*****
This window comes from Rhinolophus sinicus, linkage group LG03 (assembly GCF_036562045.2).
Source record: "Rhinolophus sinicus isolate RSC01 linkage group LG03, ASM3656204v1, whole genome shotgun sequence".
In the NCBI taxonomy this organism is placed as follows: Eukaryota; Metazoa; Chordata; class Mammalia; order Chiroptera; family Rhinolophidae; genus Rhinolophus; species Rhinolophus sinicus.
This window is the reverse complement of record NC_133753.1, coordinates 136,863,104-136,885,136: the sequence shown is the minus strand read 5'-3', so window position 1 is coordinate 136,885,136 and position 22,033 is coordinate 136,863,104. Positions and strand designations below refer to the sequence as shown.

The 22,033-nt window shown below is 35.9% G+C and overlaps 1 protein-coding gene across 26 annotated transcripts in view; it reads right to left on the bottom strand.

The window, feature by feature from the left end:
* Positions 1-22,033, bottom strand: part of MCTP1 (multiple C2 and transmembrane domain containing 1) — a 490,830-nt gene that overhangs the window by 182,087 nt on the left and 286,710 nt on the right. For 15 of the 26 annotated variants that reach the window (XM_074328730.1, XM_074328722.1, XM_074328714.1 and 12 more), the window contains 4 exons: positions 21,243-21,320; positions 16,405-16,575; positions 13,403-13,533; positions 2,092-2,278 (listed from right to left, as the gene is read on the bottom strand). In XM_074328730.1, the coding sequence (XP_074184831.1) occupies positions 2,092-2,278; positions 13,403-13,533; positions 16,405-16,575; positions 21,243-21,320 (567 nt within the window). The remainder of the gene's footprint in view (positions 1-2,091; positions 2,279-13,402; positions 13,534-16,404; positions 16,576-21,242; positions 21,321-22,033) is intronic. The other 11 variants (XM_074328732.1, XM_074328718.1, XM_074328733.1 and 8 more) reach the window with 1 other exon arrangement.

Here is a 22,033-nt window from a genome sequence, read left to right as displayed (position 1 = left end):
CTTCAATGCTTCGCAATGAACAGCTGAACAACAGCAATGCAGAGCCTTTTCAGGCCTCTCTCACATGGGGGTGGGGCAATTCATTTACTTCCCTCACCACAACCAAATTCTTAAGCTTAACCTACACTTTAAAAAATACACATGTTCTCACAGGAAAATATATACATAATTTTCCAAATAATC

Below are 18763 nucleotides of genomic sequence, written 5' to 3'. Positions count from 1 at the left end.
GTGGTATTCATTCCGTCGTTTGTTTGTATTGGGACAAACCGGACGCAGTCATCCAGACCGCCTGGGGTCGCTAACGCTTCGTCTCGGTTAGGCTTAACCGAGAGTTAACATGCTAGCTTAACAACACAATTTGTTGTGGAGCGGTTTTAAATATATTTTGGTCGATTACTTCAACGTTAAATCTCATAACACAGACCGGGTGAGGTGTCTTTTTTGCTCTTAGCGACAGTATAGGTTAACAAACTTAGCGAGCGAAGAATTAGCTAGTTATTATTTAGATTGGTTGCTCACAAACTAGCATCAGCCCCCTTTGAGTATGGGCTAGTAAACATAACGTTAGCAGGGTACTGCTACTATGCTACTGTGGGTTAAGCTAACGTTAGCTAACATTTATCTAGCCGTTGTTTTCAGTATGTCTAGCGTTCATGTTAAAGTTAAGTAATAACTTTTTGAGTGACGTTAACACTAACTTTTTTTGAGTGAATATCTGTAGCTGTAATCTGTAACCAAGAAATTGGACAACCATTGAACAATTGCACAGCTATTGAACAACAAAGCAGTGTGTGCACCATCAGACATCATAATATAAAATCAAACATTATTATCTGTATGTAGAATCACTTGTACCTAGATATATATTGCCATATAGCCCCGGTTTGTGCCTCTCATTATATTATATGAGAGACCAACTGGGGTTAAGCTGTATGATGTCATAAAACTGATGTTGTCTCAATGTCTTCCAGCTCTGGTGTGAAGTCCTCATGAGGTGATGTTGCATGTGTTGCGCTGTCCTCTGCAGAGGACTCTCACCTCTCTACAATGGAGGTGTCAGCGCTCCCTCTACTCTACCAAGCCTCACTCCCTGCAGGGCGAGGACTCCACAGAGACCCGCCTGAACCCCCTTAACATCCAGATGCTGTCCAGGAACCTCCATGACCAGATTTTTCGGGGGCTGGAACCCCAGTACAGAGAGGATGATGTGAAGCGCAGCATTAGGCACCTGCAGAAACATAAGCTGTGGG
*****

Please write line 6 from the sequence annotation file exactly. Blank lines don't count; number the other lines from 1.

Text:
The window, feature by feature from the left end: